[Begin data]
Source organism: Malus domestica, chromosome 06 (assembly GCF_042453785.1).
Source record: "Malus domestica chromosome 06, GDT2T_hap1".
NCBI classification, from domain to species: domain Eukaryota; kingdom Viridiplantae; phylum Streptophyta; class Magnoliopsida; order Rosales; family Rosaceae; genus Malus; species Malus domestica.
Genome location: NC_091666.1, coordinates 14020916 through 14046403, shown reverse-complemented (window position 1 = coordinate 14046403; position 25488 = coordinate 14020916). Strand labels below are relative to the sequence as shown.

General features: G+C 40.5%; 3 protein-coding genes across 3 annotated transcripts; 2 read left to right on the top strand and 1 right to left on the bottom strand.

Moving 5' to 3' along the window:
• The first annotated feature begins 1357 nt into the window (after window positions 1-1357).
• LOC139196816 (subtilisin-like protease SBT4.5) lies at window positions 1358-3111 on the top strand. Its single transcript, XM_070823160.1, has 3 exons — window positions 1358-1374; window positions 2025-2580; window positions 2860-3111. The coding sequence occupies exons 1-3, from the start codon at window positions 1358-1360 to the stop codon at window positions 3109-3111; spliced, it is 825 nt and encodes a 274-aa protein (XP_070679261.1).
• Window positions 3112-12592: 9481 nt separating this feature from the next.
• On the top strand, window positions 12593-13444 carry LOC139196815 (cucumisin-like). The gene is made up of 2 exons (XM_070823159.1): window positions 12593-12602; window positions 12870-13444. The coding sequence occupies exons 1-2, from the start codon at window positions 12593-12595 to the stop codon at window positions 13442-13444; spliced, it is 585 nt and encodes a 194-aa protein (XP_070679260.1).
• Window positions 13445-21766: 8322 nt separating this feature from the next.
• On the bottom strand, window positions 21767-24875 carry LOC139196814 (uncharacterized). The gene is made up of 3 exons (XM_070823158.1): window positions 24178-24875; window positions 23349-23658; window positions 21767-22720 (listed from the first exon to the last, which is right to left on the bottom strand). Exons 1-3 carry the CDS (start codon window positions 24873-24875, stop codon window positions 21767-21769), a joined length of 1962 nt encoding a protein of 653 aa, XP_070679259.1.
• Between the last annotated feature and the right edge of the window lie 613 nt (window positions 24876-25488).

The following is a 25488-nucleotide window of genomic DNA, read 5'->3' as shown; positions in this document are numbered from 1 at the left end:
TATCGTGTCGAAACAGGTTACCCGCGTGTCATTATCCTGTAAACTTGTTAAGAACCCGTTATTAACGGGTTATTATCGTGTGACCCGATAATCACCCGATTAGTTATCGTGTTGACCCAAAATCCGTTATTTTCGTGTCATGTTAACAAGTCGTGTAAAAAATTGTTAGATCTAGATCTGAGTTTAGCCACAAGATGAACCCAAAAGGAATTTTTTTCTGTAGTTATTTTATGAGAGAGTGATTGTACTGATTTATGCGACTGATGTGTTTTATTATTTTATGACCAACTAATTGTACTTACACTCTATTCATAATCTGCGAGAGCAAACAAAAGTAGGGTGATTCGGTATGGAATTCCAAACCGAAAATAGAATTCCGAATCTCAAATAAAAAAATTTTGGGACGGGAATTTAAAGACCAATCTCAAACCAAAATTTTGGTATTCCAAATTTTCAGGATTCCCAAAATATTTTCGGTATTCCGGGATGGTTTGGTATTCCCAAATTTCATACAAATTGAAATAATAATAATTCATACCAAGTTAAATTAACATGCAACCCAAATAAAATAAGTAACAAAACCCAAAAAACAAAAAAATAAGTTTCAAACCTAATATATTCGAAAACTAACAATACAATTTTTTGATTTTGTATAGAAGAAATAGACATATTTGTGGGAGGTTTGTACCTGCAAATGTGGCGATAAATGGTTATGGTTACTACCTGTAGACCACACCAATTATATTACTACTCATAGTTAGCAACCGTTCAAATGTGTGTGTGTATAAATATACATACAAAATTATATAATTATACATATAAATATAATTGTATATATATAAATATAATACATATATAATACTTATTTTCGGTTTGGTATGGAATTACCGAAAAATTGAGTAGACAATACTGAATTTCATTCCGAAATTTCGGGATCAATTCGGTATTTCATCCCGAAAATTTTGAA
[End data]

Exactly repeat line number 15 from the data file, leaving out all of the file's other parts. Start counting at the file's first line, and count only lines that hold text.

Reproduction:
TATCGTGTCGAAACAGGTTACCCGCGTGTCATTATCCTGTAAACTTGTTAAGAACCCGTTATTAACGGGTTATTATCGTGTGACCCGATAATCACCCGATTAGTTATCGTGTTGACCCAAAATCCGTTATTTTCGTGTCATGTTAACAAGTCGTGTAAAAAATTGTTAGATCTAGATCTGAGTTTAGCCACAAGATGAACCCAAAAGGAATTTTTTTCTGTAGTTATTTTATGAGAGAGTGATTGTACTGATTTATGCGACTGATGTGTTTTATTATTTTATGACCAACTAATTGTACTTACACTCTATTCATAATCTGCGAGAGCAAACAAAAGTAGGGTGATTCGGTATGGAATTCCAAACCGAAAATAGAATTCCGAATCTCAAATAAAAAAATTTTGGGACGGGAATTTAAAGACCAATCTCAAACCAAAATTTTGGTATTCCAAATTTTCAGGATTCCCAAAATATTTTCGGTATTCCGGGATGGTTTGGTATTCCCAAATTTCATACAAATTGAAATAATAATAATTCATACCAAGTTAAATTAACATGCAACCCAAATAAAATAAGTAACAAAACCCAAAAAACAAAAAAATAAGTTTCAAACCTAATATATTCGAAAACTAACAATACAATTTTTTGATTTTGTATAGAAGAAATAGACATATTTGTGGGAGGTTTGTACCTGCAAATGTGGCGATAAATGGTTATGGTTACTACCTGTAGACCACACCAATTATATTACTACTCATAGTTAGCAACCGTTCAAATGTGTGTGTGTATAAATATACATACAAAATTATATAATTATACATATAAATATAATTGTATATATATAAATATAATACATATATAATACTTATTTTCGGTTTGGTATGGAATTACCGAAAAATTGAGTAGACAATACTGAATTTCATTCCGAAATTTCGGGATCAATTCGGTATTTCATCCCGAAAATTTTGAA